Parts of the Digestive System and Their Functions (Part 1)


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 Understanding the parts of the digestive system and their functions can help you understand what can go wrong and how to keep it healthy.

The more I learn about the GI tract (also called the digestive tract, digestive system, or GI system), the more I see how it is the center of our health and healing. This article covers the mouth, esophagus, and stomach. Part 2 covers the small intestine, large intestine, and anus.

Digestion vs. Absorption

Before we start exploring the digestive tract, understanding the difference between digestion and absorption is important.

  • Digestion is when the food you eat and the drinks you drink are broken down into the smallest pieces possible. This happens in steps.
  • Absorption is when those tiny particles that have been digested are absorbed into your body.

Digestive system basic facts

Your digestive system is a long tube inside your body. This tube is about 24 to 30 feet long and starts with your mouth and ends with your anus. The basic parts are:

  • Mouth
  • Esophagus
  • Stomach
  • Small intestine
  • Large intestine
  • Rectum
  • Anus

In addition, there are other organs that help the digestive process including the pancreas and gallbladder.

Did you know that your digestive tract is like your skin? It interacts with the outside world constantly. People say that the skin is the largest organ in the body. Actually, I believe, the GI tract is the largest organ in the body if you want to go by surface area.

The GI tract is like a hole through a very long bead. On a necklace, the chain passes through the bead. In your body, all of the food you eat, fluids you drink, and pills you take go in your mouth, get processed and come out the other end.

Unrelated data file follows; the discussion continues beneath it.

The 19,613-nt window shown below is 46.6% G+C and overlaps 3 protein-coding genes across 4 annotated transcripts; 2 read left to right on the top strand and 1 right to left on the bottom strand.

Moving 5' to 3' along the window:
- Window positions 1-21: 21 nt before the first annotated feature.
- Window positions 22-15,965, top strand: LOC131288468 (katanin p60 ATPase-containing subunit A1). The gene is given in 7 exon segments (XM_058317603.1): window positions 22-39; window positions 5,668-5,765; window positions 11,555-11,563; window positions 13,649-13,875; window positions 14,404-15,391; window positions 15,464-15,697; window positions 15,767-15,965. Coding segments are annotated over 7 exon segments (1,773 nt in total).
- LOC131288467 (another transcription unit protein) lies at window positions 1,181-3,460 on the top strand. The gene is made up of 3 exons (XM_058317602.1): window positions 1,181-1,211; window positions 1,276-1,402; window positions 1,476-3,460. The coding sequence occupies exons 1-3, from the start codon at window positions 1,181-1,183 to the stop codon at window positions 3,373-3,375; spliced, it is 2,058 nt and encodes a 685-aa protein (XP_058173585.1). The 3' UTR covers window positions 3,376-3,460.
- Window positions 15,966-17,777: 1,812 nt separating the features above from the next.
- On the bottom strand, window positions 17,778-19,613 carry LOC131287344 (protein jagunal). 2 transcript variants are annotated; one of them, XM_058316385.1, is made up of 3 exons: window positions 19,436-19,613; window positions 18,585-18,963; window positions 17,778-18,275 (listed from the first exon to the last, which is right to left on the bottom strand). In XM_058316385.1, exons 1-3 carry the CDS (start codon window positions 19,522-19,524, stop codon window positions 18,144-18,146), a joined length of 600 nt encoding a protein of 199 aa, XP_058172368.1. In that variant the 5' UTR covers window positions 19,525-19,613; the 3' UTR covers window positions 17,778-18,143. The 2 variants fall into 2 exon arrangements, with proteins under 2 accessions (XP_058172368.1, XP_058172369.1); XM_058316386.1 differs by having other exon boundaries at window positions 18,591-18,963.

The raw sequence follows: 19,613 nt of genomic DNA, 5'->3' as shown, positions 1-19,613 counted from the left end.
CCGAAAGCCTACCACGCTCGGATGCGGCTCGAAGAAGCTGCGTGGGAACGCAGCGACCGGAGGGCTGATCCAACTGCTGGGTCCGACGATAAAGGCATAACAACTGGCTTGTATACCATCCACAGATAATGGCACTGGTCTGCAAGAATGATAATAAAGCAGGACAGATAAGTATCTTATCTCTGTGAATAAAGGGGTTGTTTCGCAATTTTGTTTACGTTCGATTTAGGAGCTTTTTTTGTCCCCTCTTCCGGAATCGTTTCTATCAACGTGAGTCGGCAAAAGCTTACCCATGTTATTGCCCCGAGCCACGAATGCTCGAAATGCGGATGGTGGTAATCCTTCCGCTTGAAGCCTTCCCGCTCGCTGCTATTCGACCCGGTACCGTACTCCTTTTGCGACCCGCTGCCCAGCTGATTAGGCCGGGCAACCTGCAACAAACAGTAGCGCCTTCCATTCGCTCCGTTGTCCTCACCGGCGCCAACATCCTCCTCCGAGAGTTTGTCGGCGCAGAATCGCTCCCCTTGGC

The processing that happens in your digestive tract means that everything you swallow goes get squished, kneaded, and exposed to acids and digestive enzymes. Then, what your body needs to stay healthy gets extracted, and the waste passed out of your body.

Pretty amazing, right?

Digestion and absorption start in the mouth

Digestion starts in your mouth with your teeth and chewing. Meanwhile, as you chew, your mouth releases saliva which contains digestive enzymes that help break the food into smaller and smaller pieces.

One of the reasons chewing your food thoroughly ]is to break the food into as small pieces as possible. The more pieces – or surface area – there is for the digestive enzymes to work on, the better the rest of your digestion will work.

During the chewing process, some absorption happens in your mouth. Your mouth absorbs some sugars and alcohol.

Your tongue has taste buds all over it. When you were a child, you had more taste buds than you do now. As you age, you lose taste buds. That is why older people need more flavoring in their food.

The esophagus is the path between your mouth and stomach

The esophagus is about 9 ½ inches long. The main purpose of the esophagus is to move food from the mouth to the stomach.

The esophagus is lined with moist, pink tissue called mucosa. Actually, your whole GI tract is lined with it. Mucosa protects the lining of your GI tract while keeping it slippery. This helps keep food moving through your GI tract.

If you have GERD or acid reflux, the acid from your stomach may eat away at the mucosa of the esophagus.

Your GI tract is also lined with muscles just below the surface. These muscles move in a wave-like pattern to help keep the food moving along the digestive tract.

The lower esophageal sphincter separates the esophagus and stomach

At the bottom of the esophagus is the lower esophageal sphincter. The lower esophageal sphincter’s job is to keep the contents of the stomach, including stomach acid, from coming back up into the esophagus.

The esophagus passes through the diaphragm muscle at about the same point as this sphincter. The diaphragm muscle separates your chest and abdomen, or stomach, area.

With GERD or acid reflux, this sphincter that is weakened, or not closing properly, that lets the stomach acid up into the esophagus.

If a hiatal hernia exists, this is where it happens. A small part of the upper stomach will bulge through the opening in the diaphragm.